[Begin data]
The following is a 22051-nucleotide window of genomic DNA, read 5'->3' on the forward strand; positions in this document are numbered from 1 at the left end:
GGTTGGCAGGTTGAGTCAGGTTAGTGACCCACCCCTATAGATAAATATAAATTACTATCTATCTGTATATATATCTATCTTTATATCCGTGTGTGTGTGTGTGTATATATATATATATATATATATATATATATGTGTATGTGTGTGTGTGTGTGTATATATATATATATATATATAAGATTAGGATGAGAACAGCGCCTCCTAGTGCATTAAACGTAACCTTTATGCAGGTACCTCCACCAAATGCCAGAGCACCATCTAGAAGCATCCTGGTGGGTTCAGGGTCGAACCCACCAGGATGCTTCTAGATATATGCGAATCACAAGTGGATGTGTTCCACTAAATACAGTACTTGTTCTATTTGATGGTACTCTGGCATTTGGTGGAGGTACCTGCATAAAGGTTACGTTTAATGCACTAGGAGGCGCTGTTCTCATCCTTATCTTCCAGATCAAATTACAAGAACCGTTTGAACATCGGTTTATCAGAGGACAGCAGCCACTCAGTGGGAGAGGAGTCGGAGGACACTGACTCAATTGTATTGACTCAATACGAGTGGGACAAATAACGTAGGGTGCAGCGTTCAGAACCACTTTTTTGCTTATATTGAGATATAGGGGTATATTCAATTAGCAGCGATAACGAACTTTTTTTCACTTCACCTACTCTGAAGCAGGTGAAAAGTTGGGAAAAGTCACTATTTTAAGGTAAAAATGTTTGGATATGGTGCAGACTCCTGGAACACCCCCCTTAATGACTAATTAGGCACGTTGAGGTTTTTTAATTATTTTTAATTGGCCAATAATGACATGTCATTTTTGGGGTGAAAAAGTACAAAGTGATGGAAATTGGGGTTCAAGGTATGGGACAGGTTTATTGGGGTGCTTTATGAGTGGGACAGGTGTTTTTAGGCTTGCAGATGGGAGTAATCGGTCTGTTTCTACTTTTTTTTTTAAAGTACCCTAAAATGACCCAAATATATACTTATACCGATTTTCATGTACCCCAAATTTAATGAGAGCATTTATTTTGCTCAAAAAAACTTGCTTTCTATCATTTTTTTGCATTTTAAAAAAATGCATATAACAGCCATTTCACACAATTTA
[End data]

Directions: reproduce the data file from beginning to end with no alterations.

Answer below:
The following is a 22051-nucleotide window of genomic DNA, read 5'->3' on the forward strand; positions in this document are numbered from 1 at the left end:
GGTTGGCAGGTTGAGTCAGGTTAGTGACCCACCCCTATAGATAAATATAAATTACTATCTATCTGTATATATATCTATCTTTATATCCGTGTGTGTGTGTGTGTATATATATATATATATATATATATATATATGTGTATGTGTGTGTGTGTGTGTATATATATATATATATATATAAGATTAGGATGAGAACAGCGCCTCCTAGTGCATTAAACGTAACCTTTATGCAGGTACCTCCACCAAATGCCAGAGCACCATCTAGAAGCATCCTGGTGGGTTCAGGGTCGAACCCACCAGGATGCTTCTAGATATATGCGAATCACAAGTGGATGTGTTCCACTAAATACAGTACTTGTTCTATTTGATGGTACTCTGGCATTTGGTGGAGGTACCTGCATAAAGGTTACGTTTAATGCACTAGGAGGCGCTGTTCTCATCCTTATCTTCCAGATCAAATTACAAGAACCGTTTGAACATCGGTTTATCAGAGGACAGCAGCCACTCAGTGGGAGAGGAGTCGGAGGACACTGACTCAATTGTATTGACTCAATACGAGTGGGACAAATAACGTAGGGTGCAGCGTTCAGAACCACTTTTTTGCTTATATTGAGATATAGGGGTATATTCAATTAGCAGCGATAACGAACTTTTTTTCACTTCACCTACTCTGAAGCAGGTGAAAAGTTGGGAAAAGTCACTATTTTAAGGTAAAAATGTTTGGATATGGTGCAGACTCCTGGAACACCCCCCTTAATGACTAATTAGGCACGTTGAGGTTTTTTAATTATTTTTAATTGGCCAATAATGACATGTCATTTTTGGGGTGAAAAAGTACAAAGTGATGGAAATTGGGGTTCAAGGTATGGGACAGGTTTATTGGGGTGCTTTATGAGTGGGACAGGTGTTTTTAGGCTTGCAGATGGGAGTAATCGGTCTGTTTCTACTTTTTTTTTTAAAGTACCCTAAAATGACCCAAATATATACTTATACCGATTTTCATGTACCCCAAATTTAATGAGAGCATTTATTTTGCTCAAAAAAACTTGCTTTCTATCATTTTTTTGCATTTTAAAAAAATGCATATAACAGCCATTTCACACAATTTA